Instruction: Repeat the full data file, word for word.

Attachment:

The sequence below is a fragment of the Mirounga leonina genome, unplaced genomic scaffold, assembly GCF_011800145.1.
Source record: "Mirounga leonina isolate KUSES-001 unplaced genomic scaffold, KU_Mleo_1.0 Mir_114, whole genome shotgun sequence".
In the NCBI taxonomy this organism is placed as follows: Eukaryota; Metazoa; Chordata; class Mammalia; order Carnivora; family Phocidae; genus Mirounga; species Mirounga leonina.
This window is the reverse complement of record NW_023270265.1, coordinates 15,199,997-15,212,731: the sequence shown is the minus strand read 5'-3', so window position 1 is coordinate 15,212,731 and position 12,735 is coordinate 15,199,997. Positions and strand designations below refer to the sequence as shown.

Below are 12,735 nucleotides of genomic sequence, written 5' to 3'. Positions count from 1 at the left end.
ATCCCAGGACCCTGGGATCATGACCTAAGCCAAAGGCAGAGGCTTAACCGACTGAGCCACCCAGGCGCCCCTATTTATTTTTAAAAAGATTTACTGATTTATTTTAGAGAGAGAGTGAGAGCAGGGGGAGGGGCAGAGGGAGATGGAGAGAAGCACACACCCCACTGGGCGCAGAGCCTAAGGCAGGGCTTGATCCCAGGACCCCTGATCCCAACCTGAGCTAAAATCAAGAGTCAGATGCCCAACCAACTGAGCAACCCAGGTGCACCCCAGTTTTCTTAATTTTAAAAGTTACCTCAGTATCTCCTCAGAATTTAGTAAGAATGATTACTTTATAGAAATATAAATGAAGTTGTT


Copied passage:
The sequence below is a fragment of the Mirounga leonina genome, unplaced genomic scaffold, assembly GCF_011800145.1.
Source record: "Mirounga leonina isolate KUSES-001 unplaced genomic scaffold, KU_Mleo_1.0 Mir_114, whole genome shotgun sequence".
In the NCBI taxonomy this organism is placed as follows: Eukaryota; Metazoa; Chordata; class Mammalia; order Carnivora; family Phocidae; genus Mirounga; species Mirounga leonina.
This window is the reverse complement of record NW_023270265.1, coordinates 15,199,997-15,212,731: the sequence shown is the minus strand read 5'-3', so window position 1 is coordinate 15,212,731 and position 12,735 is coordinate 15,199,997. Positions and strand designations below refer to the sequence as shown.

Below are 12,735 nucleotides of genomic sequence, written 5' to 3'. Positions count from 1 at the left end.
ATCCCAGGACCCTGGGATCATGACCTAAGCCAAAGGCAGAGGCTTAACCGACTGAGCCACCCAGGCGCCCCTATTTATTTTTAAAAAGATTTACTGATTTATTTTAGAGAGAGAGTGAGAGCAGGGGGAGGGGCAGAGGGAGATGGAGAGAAGCACACACCCCACTGGGCGCAGAGCCTAAGGCAGGGCTTGATCCCAGGACCCCTGATCCCAACCTGAGCTAAAATCAAGAGTCAGATGCCCAACCAACTGAGCAACCCAGGTGCACCCCAGTTTTCTTAATTTTAAAAGTTACCTCAGTATCTCCTCAGAATTTAGTAAGAATGATTACTTTATAGAAATATAAATGAAGTTGTT